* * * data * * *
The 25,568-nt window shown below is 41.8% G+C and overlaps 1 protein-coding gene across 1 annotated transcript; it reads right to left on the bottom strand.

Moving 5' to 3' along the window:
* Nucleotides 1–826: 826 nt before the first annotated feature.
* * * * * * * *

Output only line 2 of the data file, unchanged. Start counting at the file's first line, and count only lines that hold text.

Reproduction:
Moving 5' to 3' along the window: